Salmon thrive in Shetland lice shield trial
THE introduction of lice shields at a Scottish salmon farm has resulted in a healthy crop that has outperformed all previous years.
Scottish Sea Farms installed the preventative measure at its farm at Slocka, Ronas Voe, on Shetland in May 2017.
In the nine months since, sea lice levels have remained below the Marine Scotland Code of Good Practice threshold, and the salmon are showing strong growth and biological performance, said the company.
Specially engineered to suit Scottish marine conditions, each shield consists of a permeable fabric that lets water and oxygen move freely into fish pens while keeping natural health threats out.
This fabric fully encases the pen to a depth of 6m, providing a barrier against sea lice which are most commonly found in the first few metres below the water’s surface.
Such has been the effectiveness of the shields that Scottish Sea Farms has now invested over £800,000 with two Scottish suppliers – William Milne Tarpaulins in Aberdeen and W&J Knox in Ayrshire – in order to roll out similar protection to 11 of its other farms.The company is also ELEworking with neighbouring salmon growers to synchronise the use of the shields, as part of a farm management agreement for those areas.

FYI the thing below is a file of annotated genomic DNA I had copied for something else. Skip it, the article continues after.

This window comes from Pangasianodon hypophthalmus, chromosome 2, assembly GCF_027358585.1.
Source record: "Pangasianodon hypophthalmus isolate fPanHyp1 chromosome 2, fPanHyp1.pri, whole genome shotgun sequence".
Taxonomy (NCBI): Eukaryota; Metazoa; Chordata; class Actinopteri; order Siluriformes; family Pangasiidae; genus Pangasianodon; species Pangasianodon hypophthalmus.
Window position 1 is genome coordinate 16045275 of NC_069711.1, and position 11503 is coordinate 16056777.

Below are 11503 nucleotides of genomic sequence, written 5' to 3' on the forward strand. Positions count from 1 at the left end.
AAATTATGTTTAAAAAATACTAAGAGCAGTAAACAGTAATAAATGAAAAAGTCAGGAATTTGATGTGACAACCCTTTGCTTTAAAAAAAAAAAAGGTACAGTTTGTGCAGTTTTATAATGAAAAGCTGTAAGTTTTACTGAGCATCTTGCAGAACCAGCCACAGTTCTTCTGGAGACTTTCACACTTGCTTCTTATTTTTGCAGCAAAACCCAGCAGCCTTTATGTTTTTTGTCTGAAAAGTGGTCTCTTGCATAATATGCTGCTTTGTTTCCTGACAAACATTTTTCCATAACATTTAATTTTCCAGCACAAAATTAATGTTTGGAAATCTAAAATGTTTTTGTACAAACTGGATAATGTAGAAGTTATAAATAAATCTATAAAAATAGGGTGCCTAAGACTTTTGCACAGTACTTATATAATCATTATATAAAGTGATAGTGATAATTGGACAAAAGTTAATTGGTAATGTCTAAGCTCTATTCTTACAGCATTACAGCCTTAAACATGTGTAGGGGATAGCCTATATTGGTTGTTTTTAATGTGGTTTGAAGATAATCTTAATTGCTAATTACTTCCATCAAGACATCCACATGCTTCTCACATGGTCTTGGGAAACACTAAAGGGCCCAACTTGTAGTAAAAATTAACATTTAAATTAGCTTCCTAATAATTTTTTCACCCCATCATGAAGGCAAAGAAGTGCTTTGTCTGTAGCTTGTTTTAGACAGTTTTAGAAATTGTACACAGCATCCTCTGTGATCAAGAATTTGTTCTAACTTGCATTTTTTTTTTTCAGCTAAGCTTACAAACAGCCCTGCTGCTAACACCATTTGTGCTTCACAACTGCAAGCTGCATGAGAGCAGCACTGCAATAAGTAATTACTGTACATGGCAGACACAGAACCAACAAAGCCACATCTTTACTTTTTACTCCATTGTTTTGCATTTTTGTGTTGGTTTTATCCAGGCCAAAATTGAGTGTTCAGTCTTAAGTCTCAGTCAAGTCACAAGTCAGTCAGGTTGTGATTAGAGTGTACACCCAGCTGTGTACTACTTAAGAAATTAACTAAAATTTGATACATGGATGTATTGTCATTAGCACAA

Jim Gallagher, managing director of Scottish Sea Farms, said:‘We strive, wherever possible, to replicate the natural conditions that salmon are known to thrive in.As any farmer will understand, however, this comes with its own risks as the marine environment presents new challenges all the time.We are continually exploring and investing in new ways of dealing with these challenges, and it’s hugely encouraging to see positive early results such as these at our trial project in Shetland.’
This latest advance is part of a wider £11.8 million investment in 2017 by the company to enhance the health and welfare of its salmon – over 85 per cent of which is being spent on non-medicinal approaches.The company said six of its farms required no sea lice interventions at all during 2017.
Scottish Sea Farms has also invested approximately £200,000 in environmental data monitoring equipment, as well as more than £260,000 on underwater camera systems, to combat new planktonic organisms potentially harmful to gill health.